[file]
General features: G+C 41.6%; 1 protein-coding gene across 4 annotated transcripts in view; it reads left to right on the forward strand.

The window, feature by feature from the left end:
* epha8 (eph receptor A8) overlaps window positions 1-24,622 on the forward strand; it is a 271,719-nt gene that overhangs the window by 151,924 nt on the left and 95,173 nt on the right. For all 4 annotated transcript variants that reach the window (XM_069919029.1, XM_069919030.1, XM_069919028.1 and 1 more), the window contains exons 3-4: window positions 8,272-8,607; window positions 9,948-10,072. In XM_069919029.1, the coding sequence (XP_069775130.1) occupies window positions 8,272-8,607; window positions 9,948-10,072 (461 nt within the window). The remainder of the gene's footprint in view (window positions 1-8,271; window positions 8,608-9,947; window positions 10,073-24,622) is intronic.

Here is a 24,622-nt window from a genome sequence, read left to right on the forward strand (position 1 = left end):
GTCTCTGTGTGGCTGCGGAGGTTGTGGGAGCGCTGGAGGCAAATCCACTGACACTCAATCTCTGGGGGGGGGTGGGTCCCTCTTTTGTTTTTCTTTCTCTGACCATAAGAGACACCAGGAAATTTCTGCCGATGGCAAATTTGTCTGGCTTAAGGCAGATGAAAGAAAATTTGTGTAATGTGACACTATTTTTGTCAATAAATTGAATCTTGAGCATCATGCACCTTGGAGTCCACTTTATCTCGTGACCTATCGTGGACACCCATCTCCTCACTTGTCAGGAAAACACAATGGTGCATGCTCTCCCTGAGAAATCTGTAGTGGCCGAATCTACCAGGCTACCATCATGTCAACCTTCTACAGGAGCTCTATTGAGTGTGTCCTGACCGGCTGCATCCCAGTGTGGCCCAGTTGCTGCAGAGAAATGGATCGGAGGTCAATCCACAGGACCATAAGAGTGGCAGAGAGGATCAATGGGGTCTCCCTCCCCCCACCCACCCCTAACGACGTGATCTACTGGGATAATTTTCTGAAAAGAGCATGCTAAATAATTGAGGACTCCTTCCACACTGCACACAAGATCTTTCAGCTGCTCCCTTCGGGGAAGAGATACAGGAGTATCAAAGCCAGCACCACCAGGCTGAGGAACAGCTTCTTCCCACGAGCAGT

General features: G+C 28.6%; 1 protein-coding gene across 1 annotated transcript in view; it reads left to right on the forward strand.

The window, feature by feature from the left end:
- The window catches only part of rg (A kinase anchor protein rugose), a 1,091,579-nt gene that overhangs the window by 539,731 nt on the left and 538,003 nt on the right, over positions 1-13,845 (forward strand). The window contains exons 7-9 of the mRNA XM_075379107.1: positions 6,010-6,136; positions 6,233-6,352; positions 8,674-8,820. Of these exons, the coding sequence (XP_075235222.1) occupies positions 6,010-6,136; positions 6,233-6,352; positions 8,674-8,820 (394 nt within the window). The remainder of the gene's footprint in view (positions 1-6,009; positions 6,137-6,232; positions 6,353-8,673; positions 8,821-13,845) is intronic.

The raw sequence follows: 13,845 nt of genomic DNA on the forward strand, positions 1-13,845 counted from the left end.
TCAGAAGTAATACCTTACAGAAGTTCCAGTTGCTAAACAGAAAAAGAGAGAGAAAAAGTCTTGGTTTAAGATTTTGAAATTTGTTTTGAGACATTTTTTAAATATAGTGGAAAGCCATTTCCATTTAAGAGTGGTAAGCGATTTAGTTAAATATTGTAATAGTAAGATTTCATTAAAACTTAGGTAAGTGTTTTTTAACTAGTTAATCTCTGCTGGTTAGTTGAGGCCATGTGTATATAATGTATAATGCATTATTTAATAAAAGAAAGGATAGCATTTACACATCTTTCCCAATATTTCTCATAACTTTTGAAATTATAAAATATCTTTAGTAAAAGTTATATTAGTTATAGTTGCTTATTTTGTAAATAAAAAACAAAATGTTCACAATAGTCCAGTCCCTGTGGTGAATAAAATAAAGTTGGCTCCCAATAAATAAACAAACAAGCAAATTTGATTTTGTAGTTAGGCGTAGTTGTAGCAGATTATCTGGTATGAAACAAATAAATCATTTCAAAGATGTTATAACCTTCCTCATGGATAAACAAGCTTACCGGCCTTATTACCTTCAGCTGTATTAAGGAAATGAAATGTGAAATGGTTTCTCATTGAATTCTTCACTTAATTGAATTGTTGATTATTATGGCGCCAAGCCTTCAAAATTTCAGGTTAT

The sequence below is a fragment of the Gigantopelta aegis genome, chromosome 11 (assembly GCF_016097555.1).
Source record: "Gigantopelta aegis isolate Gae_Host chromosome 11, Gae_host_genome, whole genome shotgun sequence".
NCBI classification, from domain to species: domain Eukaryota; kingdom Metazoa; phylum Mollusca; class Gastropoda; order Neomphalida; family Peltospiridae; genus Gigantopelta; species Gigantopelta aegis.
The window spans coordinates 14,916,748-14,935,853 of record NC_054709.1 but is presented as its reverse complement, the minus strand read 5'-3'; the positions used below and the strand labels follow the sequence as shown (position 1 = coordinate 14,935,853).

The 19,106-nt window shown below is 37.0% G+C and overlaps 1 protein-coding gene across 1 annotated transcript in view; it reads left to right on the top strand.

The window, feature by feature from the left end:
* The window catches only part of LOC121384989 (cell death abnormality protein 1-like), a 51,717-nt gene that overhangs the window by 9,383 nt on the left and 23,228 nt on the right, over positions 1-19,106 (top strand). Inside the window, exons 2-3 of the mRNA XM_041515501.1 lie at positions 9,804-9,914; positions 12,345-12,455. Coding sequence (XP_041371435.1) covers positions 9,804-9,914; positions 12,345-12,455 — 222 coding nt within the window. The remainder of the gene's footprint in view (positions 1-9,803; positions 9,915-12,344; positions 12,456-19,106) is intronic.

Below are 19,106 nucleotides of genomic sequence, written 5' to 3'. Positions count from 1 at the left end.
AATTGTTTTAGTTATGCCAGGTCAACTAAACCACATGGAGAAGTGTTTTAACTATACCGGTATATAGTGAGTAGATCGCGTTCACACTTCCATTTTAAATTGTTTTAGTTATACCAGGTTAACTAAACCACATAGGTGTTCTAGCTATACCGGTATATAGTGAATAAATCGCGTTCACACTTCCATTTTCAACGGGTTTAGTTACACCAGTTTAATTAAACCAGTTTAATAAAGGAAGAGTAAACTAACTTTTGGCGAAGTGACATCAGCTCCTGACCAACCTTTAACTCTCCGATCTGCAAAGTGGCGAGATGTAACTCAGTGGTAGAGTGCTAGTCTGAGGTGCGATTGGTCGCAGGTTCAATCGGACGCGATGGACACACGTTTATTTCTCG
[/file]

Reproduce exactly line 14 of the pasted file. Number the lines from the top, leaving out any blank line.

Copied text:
The window spans coordinates 14,916,748-14,935,853 of record NC_054709.1 but is presented as its reverse complement, the minus strand read 5'-3'; the positions used below and the strand labels follow the sequence as shown (position 1 = coordinate 14,935,853).